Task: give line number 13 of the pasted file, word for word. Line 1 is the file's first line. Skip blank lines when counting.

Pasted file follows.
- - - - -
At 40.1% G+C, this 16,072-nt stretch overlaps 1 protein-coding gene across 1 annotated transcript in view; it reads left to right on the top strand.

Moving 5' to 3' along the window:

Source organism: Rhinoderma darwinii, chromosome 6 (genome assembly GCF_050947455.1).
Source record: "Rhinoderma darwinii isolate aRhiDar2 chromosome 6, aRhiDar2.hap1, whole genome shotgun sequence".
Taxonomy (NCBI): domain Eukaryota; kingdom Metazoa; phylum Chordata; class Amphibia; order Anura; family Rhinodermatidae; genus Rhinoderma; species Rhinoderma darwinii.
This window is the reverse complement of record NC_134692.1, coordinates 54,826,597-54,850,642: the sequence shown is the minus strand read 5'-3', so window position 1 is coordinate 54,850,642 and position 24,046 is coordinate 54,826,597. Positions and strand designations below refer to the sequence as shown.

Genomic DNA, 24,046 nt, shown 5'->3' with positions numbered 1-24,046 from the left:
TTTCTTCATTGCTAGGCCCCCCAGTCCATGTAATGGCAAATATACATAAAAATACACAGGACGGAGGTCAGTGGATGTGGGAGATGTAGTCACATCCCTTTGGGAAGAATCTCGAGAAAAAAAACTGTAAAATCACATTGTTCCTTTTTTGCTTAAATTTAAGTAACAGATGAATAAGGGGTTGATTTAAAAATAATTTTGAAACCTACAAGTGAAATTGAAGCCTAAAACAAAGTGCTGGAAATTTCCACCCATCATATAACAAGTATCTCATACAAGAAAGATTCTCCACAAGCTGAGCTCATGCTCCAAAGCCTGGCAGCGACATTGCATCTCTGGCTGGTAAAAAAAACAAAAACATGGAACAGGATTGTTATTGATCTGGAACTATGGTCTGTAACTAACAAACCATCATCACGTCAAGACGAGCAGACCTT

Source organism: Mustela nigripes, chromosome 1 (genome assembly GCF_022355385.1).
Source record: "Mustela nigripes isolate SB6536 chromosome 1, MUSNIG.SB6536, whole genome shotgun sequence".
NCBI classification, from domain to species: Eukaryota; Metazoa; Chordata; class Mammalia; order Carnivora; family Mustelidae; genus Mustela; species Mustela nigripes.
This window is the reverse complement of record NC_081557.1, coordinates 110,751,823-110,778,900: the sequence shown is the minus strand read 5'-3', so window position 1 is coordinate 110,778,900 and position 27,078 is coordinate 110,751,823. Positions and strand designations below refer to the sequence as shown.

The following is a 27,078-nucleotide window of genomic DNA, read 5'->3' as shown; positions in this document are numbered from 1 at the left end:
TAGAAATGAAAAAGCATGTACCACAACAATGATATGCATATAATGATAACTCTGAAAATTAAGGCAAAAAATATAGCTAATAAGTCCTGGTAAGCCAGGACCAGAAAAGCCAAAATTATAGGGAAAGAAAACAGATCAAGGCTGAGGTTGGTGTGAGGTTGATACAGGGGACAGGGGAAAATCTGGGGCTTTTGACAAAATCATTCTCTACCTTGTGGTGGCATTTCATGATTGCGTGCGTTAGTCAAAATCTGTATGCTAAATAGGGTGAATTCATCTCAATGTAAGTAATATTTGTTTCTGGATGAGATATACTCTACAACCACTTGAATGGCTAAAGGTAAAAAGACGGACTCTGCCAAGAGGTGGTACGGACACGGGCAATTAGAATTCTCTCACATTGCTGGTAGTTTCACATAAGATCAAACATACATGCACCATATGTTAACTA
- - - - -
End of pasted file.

The following is a 27,078-nucleotide window of genomic DNA, read 5'->3' as shown; positions in this document are numbered from 1 at the left end: